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Rates Relief


Press Release to Rotorua Now: Reynold Macpherson, RLC Councillor
26 March 2020

The Rotorua Lakes Council continues to refuse residents and ratepayers any rates relief on the grounds that it wants to offer more equitable and targeted support during the coronavirus crisis.

The RLC’s track record on rates affordability shows that this claim is hypocrisy. Since 2013 the Council’s rates take has gone up by 33.5% while benefits and pensions have gone up 4.3%. The negative impacts have been greatest on the poor, mostly Maori, and the elderly. To deliver more equitable and targeted support will require a major revision of current financial policy.

Why is the RLC so resistant to rates relief? Many councils around New Zealand have announced rates freezes and other savings to help their people get through the health and economic crises. One reason is that Rotorua’s economy had a much-reduced capacity to support the RLC’s grandiose Vision 2030 long before Covid-19 struck. Infometrics reported that Rotorua’s growth in GDP was only 1.6% for the year to December 2019, significantly below Council’s target of exceeding New Zealand’s growth (2.3%) and even lower than the CPI (1.9%). They don’t want to freeze rates because they can’t afford it and do all the things they want to. The contrary truth is that we can no longer afford this Council.

Another possible reason for the resistance to announcing rates relief is that the RLC’s leaders could be expecting another fist-full of dollars from the sky. The cash bombs from the PGF (requiring matching debt) and the exclusive meetings with the PM and the Minister of Finance could have seduced the Mayor’s power bloc into believing that there will be bail-out packages for innumerate councils in the $12.1 billion promised. There is no evidence of local government packages. Ratepayers remain fully exposed to the twin dangers of this cargo-cult mentality; rates rises and indebtedness.

The central government has frozen most evictions for three months and frozen rents and mortgages for six months. Ratepayers have been left exposed to the whims of local councils over potential rates rises. With the Rotorua District economically compromised by widespread layoffs in forestry and tourism, ratepayers are now asking whether ‘we are all in this crisis together’. Without a rates freeze they will have to carry all of the risk to revenues.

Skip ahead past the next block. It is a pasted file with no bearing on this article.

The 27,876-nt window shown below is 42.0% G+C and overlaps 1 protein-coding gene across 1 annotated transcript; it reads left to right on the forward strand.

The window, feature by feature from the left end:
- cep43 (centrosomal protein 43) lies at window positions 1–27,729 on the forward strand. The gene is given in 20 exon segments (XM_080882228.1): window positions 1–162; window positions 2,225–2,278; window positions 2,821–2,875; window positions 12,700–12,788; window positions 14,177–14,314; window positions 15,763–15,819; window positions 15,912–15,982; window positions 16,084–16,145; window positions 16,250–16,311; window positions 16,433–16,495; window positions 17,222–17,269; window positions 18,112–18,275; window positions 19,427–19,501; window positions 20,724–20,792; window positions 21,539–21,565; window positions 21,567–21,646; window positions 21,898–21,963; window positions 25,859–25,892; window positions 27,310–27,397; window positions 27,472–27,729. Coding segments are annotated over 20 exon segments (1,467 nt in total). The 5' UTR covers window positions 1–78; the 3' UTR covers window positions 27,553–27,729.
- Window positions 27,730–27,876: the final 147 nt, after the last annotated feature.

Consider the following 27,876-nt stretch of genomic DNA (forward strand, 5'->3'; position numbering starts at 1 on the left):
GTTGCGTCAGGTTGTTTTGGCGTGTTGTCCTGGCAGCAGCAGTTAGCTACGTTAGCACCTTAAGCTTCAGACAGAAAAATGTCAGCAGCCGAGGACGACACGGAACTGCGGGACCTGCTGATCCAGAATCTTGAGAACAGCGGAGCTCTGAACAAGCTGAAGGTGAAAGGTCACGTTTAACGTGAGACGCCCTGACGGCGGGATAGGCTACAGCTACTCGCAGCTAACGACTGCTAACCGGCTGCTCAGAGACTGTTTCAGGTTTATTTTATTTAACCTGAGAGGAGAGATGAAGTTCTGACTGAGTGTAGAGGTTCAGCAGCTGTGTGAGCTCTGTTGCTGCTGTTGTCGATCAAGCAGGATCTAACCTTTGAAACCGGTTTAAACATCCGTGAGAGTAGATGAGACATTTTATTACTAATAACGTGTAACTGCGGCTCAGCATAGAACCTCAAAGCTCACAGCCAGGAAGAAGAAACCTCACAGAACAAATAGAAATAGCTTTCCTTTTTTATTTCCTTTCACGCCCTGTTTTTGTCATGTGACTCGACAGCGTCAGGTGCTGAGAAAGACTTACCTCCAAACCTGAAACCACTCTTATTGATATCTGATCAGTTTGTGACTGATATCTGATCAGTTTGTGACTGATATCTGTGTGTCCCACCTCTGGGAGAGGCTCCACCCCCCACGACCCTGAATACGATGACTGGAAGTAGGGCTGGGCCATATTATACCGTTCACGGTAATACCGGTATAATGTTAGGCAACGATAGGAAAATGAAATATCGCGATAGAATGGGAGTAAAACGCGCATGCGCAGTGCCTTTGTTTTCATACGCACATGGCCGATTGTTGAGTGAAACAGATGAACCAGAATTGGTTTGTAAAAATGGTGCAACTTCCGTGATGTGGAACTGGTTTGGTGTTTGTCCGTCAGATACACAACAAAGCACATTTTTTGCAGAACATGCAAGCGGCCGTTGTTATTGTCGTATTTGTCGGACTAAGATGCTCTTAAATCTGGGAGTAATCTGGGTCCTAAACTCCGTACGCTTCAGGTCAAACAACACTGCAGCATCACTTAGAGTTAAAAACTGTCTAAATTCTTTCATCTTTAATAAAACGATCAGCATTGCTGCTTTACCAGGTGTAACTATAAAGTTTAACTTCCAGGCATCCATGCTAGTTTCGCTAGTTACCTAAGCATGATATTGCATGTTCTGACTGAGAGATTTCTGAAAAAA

Instead, the RLC’s financial policy discussions to date for the coming Annual Plan have focussed mostly on how to reallocate even higher rates across groups of properties with different capital values in order to make them ‘more equitable’. Not on how to increase revenues other than rates and cut non-essential capex and opex. The notional budget for the Annual Plan is full of sacred cows that weak leadership won’t challenge and that are driving up unrealistic rates rises.

The RLC’s promise to provide more equitable and targeted support is insincere because it lacks the delivery tools. It does not have the information it needs to target support equitably to individuals, groups, businesses and sectors. Only national government agencies hold such data and can mount fine-grained interventions. Punching the air over the need to better target support while lacking the administrative capacity to do so, and denying the need for local rates relief, is little more than political posturing that continues to terrify one stakeholder group; ratepayers.

The only upside for ratepayers is that Covid-19 has stopped Council meetings during the lockdown with executive delegations going to the Chief Executive. Since the delegations do not include the power to set a rate, rates have effectively been frozen until Council reconvenes. In the interim, all ratepayers can hope is for an outbreak of humanity on Council.

In sum, the signs are that RLC is not going to let the health and economic crisis stop them in their tracks. For them, its business as usual.

Our PM is saying “Be Kind” throughout Covid-19. Is the Council’s message “Be ruthless?”

Reynold Macpherson